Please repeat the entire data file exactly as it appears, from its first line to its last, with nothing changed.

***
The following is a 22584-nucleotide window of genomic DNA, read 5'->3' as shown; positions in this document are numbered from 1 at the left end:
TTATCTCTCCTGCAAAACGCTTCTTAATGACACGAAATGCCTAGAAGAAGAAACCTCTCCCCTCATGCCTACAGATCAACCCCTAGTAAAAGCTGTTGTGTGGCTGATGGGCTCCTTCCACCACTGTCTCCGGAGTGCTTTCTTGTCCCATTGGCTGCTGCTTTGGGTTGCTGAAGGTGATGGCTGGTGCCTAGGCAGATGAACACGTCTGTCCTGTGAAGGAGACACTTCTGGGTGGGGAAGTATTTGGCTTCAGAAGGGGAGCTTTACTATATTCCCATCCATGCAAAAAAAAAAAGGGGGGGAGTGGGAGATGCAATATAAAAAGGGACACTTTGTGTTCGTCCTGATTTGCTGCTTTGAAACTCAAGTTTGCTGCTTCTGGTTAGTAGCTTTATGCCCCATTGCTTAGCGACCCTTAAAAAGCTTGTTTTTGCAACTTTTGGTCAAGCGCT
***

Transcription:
The following is a 22584-nucleotide window of genomic DNA, read 5'->3' as shown; positions in this document are numbered from 1 at the left end:
TTATCTCTCCTGCAAAACGCTTCTTAATGACACGAAATGCCTAGAAGAAGAAACCTCTCCCCTCATGCCTACAGATCAACCCCTAGTAAAAGCTGTTGTGTGGCTGATGGGCTCCTTCCACCACTGTCTCCGGAGTGCTTTCTTGTCCCATTGGCTGCTGCTTTGGGTTGCTGAAGGTGATGGCTGGTGCCTAGGCAGATGAACACGTCTGTCCTGTGAAGGAGACACTTCTGGGTGGGGAAGTATTTGGCTTCAGAAGGGGAGCTTTACTATATTCCCATCCATGCAAAAAAAAAAAGGGGGGGAGTGGGAGATGCAATATAAAAAGGGACACTTTGTGTTCGTCCTGATTTGCTGCTTTGAAACTCAAGTTTGCTGCTTCTGGTTAGTAGCTTTATGCCCCATTGCTTAGCGACCCTTAAAAAGCTTGTTTTTGCAACTTTTGGTCAAGCGCT